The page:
One of our goals with the TREE House is to implement a variety of green technologies, materials, and strategies in order to be able to share information with visitors about how (and how well) they work. With the guidance of our Construction Manager Jim Zella, we recently installed a radiant floor heat system in our basement and future classroom.
Through a network of wires or tubing set beneath the floor level, radiant floor systems circulate hot air, electricity, or hot water to warm the thermal mass of the floor (they can be installed in walls too). This transforms floors into surfaces that provide even, steady heat, supplementing the warmth we try to generate in our homes when it’s cold outside. Radiant floor systems have a number of clear advantages, they are:
- efficient, putting the heat where you live, and not up above your head (our system is water-fed, i.e., hydronic, the most efficient of the three styles).
- quiet, virtually silent, with none of the engine-like sounds of furnaces blasting on or off.
- cost-effective, saving you money on monthly heating bills.
- hypoallergenic, with no dust mites being distributed through ductwork or hot dry air to irritate asthmatics.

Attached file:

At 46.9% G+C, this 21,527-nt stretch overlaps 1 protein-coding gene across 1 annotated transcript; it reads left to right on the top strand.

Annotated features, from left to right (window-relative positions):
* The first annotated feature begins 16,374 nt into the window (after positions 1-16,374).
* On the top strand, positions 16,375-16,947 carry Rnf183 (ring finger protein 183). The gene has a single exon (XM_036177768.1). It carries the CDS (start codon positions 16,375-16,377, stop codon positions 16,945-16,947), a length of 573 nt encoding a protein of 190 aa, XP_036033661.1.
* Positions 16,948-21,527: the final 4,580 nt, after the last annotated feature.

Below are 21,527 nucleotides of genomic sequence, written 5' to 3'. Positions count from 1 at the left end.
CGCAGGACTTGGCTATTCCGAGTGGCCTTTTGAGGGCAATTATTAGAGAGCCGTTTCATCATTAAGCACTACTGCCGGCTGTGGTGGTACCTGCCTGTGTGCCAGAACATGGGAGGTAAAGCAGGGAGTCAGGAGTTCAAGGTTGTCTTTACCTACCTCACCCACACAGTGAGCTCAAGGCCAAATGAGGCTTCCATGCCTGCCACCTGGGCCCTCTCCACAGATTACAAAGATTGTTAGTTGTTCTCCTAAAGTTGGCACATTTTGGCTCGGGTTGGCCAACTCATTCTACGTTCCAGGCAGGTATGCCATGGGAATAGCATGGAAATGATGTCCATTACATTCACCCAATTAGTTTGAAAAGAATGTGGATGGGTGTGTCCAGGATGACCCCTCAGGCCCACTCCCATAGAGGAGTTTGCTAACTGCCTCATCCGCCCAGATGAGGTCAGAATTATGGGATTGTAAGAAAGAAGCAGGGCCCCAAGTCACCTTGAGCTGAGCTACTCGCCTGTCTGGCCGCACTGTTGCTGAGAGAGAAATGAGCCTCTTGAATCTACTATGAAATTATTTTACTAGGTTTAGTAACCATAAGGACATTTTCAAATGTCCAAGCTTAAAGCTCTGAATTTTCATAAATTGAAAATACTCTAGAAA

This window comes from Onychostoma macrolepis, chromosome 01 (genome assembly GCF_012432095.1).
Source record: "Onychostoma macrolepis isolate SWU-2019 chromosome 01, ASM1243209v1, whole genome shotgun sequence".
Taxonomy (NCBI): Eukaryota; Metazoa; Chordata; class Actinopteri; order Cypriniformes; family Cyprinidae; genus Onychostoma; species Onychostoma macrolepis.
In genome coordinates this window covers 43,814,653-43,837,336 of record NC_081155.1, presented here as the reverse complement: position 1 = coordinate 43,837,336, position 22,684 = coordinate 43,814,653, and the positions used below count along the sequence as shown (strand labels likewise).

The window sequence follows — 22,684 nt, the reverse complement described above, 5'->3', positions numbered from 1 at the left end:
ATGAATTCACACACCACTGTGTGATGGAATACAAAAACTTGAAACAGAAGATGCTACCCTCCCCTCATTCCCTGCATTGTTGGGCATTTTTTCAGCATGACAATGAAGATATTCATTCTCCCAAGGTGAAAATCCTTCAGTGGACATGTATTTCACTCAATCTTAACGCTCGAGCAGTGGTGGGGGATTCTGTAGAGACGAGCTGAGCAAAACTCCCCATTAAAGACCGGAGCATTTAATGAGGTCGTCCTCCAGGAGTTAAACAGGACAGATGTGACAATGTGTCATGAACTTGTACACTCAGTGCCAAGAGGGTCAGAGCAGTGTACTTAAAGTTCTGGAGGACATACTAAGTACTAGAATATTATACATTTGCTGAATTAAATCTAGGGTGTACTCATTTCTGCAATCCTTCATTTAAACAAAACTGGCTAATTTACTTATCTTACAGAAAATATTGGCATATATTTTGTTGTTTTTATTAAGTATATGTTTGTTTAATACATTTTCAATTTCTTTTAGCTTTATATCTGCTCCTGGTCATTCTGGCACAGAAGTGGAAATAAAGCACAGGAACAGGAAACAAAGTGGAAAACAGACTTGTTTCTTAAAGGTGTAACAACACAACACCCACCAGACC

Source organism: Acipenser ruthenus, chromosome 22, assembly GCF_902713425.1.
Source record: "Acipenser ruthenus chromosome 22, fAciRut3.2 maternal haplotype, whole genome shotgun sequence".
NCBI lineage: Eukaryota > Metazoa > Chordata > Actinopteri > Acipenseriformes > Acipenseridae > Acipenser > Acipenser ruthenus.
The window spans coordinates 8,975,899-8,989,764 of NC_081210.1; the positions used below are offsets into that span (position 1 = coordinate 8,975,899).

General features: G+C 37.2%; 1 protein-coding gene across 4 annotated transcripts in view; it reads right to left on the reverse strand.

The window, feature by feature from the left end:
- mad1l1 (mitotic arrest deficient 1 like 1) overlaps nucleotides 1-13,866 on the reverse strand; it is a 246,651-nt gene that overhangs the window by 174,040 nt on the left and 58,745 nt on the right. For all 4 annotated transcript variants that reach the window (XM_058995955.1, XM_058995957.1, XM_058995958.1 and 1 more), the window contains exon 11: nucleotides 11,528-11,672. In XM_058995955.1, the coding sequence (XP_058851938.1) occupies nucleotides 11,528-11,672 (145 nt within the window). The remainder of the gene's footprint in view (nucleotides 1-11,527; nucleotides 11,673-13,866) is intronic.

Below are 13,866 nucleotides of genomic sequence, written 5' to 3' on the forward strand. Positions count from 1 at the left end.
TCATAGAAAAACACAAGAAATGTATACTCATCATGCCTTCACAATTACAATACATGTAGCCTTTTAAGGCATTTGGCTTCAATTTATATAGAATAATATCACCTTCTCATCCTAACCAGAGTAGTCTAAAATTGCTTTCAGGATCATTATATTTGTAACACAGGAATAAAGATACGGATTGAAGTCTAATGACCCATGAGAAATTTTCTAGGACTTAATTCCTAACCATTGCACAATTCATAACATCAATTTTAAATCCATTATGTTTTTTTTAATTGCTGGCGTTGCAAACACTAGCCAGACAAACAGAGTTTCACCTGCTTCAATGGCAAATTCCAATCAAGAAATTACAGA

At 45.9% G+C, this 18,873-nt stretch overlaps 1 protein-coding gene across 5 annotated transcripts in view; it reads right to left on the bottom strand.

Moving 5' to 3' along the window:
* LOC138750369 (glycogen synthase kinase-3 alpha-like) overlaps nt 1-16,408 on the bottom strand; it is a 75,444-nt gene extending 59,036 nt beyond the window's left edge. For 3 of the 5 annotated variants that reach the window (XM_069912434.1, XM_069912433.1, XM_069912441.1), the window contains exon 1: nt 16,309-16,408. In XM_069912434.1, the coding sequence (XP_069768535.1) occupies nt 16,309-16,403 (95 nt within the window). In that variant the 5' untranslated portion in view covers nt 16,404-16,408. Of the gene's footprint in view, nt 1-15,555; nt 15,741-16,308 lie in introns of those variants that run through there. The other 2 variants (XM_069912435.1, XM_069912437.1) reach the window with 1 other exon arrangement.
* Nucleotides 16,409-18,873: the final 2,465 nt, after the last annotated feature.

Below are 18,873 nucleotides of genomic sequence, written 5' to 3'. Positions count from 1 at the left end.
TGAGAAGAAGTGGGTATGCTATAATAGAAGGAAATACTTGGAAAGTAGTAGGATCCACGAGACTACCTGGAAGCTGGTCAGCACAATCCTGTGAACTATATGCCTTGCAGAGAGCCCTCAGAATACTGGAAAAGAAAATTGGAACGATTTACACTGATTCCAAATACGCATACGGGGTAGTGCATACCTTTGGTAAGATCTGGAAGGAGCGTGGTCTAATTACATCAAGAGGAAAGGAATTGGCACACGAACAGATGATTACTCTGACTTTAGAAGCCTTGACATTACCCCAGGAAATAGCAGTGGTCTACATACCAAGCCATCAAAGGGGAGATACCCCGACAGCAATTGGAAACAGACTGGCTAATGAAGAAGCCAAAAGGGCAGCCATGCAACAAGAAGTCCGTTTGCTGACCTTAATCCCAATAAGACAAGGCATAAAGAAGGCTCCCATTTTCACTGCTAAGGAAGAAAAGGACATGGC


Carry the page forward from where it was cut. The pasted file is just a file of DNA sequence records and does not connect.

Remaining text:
- easy to install, as you can see from the pictures below.
Getting wire mesh panels down and connected. (Pictured here, students Zach Baker, Caitlin Joseph, and Devlin Geroski.)
Rolling out the tubing in looping patterns in our three “zones” and tying it to the wire mesh. Each zone contains 300’ of tubing and its own return and supply connection to the manifold. (Pictured here, me wrestling with what feels like a giant slinky, Jim Zella in the background, Zach Baker in foreground.)
Voila! Now that the tubing is installed, we’ll add a layer of concrete and, over that, our floor.
Our system includes a dual purpose water tank that will heat water for the radiant system and for general use in the house. This may not be a good option for a more typical home with higher hot water demand. Our costs break down as follows:
- wire mesh: $200
- manifold and tubing: $758
- dual purpose water heater: $2,000
A recent “Scientific American” article explains that efficiency gains from a radiant floor system “can be magnified significantly with good insulation and a well-designed system,” saving households hundreds of dollars a year. In a nutshell, “while tearing out old heating systems and/or replacing decent existing flooring might be overkill for the sake of moving to radiant heat, those embarking on new building projects or contemplating major renovations should certainly consider it.” Some states offer financial incentives to upgrade the energy efficiency of home heating systems. To learn more about tax rebates or other incentives available here, check out the Database of State Incentives for Renewable Energy (DSIRE).